This is especially the case if you’ll be spending money on advertising. This ensures that you can make your money back in the front end as quickly as possible.
- Is relatively easy to deliver
You don’t want to choose a product or service that will meet operational challenges in the short run. You don’t want to pause your marketing and advertising just because you cannot deliver your product or service at scale.
If you are an e-commerce store, it’s possible to pick a category of products and craft a strong offer for the category of products and services.
When we talk about benefits, many people tend to mistake benefits with features.
For example, if I’m promoting a car, a feature of the car we could talk about is the fact that the engine consumes less gas or petrol.
We can turn this feature into a specific benefit – You get more mileage for each pump of gas.
Now, customers will find it easier to understand what’s in it for them when they find out about your product or service.
So write down as many benefits of the product or service.
Remember, there is a priority of benefits in your target customer’s mind.
For example, if I’m selling anti-acne treatment, talking about removing the painful pimple on your forehead in just a few hours will get a stronger reaction versus the fact that you don’t have to use makeup to cover it up.
From your list of benefits, you want to focus on the top 3 benefits.
Focus on the most obvious and emotional benefits that your ideal customer avatar can visualize or experience.
There is nothing that sells faster than proof.
In an untrusting world where consumers are becoming increasingly skeptical about what advertisers say, it’s more important than ever to use undeniable proof in your marketing and advertising.
There are different types of proof you can use to build your offer. Here are a few effective ones you can use immediately:
This means giving them results. Free samples are a common example of results in advance. For example, if you’re promoting a skin care product, give them a small sample to let them experience the difference in the skin.
A strong demonstration can be extremely persuasive. Consider how BlendTech uses a series of videos that demonstrate the power of their blender by blending different popular products in the market:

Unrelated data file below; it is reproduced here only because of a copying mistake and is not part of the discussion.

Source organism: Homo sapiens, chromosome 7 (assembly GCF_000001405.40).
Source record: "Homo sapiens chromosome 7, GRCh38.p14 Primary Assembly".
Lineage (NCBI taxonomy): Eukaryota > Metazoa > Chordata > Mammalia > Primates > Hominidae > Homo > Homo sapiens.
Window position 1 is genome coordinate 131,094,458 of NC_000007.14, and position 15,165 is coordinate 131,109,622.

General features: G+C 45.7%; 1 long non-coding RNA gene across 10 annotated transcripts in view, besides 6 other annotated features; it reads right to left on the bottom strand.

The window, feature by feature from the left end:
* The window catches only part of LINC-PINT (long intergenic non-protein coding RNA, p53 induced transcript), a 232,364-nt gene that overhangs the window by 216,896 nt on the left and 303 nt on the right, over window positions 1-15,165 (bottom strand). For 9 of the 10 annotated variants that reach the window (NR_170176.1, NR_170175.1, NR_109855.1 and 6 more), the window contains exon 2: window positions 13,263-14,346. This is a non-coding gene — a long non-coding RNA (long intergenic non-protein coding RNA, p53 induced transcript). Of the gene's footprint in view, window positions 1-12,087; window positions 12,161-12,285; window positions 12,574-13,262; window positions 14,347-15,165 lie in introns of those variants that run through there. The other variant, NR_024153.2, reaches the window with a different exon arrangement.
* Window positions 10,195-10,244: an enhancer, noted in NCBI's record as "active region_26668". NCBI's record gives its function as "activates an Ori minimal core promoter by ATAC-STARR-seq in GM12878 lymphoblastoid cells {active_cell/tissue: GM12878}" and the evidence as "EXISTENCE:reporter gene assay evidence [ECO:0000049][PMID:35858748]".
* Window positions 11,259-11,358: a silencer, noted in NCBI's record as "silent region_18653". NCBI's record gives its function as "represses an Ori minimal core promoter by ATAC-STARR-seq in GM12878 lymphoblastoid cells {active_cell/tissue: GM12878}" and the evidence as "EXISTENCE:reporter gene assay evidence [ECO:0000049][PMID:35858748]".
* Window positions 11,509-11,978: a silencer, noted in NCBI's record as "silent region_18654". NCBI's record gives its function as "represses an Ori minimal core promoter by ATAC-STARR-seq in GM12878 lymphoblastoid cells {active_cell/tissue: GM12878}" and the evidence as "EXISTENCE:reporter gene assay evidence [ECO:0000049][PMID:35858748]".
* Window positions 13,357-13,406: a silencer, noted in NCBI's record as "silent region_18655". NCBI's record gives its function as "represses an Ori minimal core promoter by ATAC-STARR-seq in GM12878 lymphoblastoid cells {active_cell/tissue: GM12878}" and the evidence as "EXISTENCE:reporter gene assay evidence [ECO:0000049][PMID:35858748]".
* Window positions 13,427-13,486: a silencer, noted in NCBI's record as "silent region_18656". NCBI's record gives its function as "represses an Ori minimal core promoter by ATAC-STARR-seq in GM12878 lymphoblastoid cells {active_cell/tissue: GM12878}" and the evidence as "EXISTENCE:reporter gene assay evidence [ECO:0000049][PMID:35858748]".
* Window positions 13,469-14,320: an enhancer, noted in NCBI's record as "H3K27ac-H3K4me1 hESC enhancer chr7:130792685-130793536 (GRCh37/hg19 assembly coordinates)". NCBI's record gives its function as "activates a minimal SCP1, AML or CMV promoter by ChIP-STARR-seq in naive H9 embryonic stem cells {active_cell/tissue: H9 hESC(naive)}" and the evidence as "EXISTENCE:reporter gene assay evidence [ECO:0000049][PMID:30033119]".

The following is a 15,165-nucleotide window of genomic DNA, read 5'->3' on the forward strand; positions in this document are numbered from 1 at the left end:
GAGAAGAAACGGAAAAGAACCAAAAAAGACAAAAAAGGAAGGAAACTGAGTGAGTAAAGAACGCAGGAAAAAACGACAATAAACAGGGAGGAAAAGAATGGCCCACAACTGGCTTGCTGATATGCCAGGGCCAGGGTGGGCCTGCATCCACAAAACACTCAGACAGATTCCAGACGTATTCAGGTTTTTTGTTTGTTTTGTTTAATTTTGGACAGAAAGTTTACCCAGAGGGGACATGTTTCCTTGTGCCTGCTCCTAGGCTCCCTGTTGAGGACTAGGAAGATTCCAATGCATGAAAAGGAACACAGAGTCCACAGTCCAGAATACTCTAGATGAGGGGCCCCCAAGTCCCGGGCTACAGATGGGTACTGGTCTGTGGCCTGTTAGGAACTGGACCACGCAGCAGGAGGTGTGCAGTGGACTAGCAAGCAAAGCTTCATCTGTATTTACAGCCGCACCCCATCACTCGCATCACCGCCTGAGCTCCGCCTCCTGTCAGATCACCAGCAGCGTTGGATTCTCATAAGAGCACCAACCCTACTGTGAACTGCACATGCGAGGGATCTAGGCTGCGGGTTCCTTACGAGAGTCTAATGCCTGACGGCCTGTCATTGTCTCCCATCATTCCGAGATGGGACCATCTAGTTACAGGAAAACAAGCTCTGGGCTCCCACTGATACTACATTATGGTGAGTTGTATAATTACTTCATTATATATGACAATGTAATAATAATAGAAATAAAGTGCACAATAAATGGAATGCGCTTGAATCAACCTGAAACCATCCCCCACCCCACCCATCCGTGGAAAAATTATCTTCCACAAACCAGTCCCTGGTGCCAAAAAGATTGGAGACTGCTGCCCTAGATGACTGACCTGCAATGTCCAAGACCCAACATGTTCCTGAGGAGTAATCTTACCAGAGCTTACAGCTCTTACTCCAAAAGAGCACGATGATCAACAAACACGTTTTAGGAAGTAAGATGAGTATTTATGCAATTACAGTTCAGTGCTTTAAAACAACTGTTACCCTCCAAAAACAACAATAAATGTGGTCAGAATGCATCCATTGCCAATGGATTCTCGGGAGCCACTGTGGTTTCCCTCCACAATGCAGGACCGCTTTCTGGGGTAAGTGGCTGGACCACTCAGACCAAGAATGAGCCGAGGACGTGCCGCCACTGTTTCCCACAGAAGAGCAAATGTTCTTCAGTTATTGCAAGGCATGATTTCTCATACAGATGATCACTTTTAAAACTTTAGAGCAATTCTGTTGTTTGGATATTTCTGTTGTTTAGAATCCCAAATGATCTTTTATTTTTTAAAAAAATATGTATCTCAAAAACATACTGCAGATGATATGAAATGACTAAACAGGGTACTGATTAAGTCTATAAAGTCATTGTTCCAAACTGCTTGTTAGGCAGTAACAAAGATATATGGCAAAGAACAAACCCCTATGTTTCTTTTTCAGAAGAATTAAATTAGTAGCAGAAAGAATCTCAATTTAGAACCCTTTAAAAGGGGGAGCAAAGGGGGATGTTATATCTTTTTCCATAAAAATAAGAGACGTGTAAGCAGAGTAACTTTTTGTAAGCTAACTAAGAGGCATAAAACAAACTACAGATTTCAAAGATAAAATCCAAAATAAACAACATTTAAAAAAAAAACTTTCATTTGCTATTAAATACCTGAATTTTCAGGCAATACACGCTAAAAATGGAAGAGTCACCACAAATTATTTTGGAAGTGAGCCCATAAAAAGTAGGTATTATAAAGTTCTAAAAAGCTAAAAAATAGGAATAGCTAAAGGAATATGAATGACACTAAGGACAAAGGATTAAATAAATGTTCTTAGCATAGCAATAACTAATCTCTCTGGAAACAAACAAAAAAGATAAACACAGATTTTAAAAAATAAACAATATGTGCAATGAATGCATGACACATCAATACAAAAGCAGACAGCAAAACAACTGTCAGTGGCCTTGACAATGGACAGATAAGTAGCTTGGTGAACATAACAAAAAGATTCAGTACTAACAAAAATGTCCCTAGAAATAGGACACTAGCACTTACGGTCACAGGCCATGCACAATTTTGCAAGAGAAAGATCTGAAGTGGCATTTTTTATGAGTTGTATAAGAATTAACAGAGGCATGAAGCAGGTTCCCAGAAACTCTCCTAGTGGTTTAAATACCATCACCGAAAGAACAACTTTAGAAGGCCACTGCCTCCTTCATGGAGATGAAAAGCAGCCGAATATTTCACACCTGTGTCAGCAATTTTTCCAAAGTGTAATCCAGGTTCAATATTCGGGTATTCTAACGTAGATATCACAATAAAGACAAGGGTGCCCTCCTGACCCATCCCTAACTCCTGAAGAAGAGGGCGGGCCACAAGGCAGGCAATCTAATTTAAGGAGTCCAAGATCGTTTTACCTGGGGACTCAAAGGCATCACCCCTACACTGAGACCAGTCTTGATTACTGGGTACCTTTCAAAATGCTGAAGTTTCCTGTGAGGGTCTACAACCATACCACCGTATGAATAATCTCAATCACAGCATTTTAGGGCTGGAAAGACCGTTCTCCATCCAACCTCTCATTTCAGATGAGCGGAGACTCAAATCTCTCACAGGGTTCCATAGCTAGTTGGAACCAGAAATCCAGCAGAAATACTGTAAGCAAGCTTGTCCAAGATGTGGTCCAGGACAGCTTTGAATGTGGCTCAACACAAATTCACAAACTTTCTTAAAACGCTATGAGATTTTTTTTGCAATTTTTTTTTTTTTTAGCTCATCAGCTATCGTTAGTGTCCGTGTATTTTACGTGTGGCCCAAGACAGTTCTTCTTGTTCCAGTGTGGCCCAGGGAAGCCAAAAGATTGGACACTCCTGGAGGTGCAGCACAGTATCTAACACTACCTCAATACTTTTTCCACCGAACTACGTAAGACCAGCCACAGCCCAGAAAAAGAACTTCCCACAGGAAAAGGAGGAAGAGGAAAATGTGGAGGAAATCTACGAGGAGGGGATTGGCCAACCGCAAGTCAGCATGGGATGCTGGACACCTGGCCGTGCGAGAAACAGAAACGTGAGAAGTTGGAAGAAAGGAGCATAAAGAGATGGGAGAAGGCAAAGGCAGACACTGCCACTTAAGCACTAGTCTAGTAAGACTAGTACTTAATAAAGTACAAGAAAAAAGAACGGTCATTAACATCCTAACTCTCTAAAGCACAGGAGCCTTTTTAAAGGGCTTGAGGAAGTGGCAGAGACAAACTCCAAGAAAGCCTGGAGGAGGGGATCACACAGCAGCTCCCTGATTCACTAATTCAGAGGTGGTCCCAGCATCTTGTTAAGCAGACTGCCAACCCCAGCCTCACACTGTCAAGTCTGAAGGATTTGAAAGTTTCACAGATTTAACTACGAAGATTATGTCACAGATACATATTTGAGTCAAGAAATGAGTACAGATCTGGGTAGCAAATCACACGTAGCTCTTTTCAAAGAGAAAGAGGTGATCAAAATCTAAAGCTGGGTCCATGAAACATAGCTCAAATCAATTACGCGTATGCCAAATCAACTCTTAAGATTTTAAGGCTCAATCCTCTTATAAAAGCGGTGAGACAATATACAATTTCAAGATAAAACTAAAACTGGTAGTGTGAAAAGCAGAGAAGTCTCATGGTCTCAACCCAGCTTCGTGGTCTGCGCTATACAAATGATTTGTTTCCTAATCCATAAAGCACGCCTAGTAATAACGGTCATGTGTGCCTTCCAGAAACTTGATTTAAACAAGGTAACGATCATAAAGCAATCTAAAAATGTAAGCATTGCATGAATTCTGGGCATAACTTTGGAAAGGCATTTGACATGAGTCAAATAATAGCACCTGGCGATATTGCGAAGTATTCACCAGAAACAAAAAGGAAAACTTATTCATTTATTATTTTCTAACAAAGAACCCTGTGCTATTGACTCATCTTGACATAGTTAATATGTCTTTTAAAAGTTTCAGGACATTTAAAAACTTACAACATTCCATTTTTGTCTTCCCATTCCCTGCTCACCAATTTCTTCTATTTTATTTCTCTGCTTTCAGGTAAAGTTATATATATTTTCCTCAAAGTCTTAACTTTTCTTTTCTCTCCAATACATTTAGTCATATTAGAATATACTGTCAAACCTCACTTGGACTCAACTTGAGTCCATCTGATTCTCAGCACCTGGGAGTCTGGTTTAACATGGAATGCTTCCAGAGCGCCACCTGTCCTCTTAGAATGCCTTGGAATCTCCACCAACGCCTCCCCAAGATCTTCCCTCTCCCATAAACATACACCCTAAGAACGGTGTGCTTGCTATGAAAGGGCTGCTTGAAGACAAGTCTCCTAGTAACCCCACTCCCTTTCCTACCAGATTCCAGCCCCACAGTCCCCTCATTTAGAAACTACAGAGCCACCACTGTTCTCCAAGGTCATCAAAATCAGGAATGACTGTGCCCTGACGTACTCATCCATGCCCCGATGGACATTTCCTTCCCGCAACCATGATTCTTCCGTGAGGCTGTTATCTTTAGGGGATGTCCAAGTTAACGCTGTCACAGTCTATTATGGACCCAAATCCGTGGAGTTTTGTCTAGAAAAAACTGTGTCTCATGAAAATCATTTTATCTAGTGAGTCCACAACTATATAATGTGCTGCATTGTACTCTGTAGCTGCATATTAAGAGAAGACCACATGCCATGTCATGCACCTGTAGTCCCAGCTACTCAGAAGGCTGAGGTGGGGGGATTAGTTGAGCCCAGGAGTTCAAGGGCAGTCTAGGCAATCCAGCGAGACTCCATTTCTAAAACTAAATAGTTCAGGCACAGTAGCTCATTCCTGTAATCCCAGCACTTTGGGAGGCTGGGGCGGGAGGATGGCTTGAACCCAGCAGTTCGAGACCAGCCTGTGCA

Testimonials from customers who are similar to your ideal customer can be extremely effective. We often use testimonials in our website to provide proof that we can deliver marketing results within a short period of time.
Here are some quick tips for effective testimonials:
- Focus on results
- Make sure the testimonials highlight the biggest benefits of your offer
- Include a first and last name, picture and other relevant information of the person giving the testimonial
If possible, try to use video testimonials because they are viewed as more authentic and “real”. We often collect video testimonials like the one below.
Endorsements from influencers and celebrities that your ideal customer respect can help move the needle for your product. We often use endorsements from top business leaders and entrepreneurs to promote our training:
An example is Foreman’s Grill.
George Foreman was an ex-professional boxer who was popular and well-known for keeping himself fit. By putting his face behind the product, the Grill company (Salton) was able to sell over a billion dollars worth of products within a short period of time.
- Research & Statistics
Even if you don’t have the above, especially if you’re launching a new product, you can find scientific studies and research that backup your claims.
There is always a risk that your market takes when they purchase your product or service – even if it’s free of charge.